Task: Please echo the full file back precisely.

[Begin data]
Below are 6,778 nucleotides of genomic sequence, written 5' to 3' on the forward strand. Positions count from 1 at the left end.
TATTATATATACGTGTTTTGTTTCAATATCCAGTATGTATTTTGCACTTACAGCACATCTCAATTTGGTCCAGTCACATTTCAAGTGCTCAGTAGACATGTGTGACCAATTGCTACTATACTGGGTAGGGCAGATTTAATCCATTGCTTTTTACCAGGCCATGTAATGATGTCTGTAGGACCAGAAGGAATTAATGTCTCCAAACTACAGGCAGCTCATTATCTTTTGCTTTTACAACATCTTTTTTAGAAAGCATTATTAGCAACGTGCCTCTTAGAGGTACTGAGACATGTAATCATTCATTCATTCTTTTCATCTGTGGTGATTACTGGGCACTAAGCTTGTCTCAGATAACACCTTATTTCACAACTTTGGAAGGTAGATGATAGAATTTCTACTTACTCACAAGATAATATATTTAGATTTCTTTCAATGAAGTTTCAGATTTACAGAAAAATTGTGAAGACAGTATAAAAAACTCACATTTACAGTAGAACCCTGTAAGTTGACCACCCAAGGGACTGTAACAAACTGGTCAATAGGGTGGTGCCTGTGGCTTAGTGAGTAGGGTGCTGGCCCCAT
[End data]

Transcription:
Below are 6,778 nucleotides of genomic sequence, written 5' to 3' on the forward strand. Positions count from 1 at the left end.
TATTATATATACGTGTTTTGTTTCAATATCCAGTATGTATTTTGCACTTACAGCACATCTCAATTTGGTCCAGTCACATTTCAAGTGCTCAGTAGACATGTGTGACCAATTGCTACTATACTGGGTAGGGCAGATTTAATCCATTGCTTTTTACCAGGCCATGTAATGATGTCTGTAGGACCAGAAGGAATTAATGTCTCCAAACTACAGGCAGCTCATTATCTTTTGCTTTTACAACATCTTTTTTAGAAAGCATTATTAGCAACGTGCCTCTTAGAGGTACTGAGACATGTAATCATTCATTCATTCTTTTCATCTGTGGTGATTACTGGGCACTAAGCTTGTCTCAGATAACACCTTATTTCACAACTTTGGAAGGTAGATGATAGAATTTCTACTTACTCACAAGATAATATATTTAGATTTCTTTCAATGAAGTTTCAGATTTACAGAAAAATTGTGAAGACAGTATAAAAAACTCACATTTACAGTAGAACCCTGTAAGTTGACCACCCAAGGGACTGTAACAAACTGGTCAATAGGGTGGTGCCTGTGGCTTAGTGAGTAGGGTGCTGGCCCCAT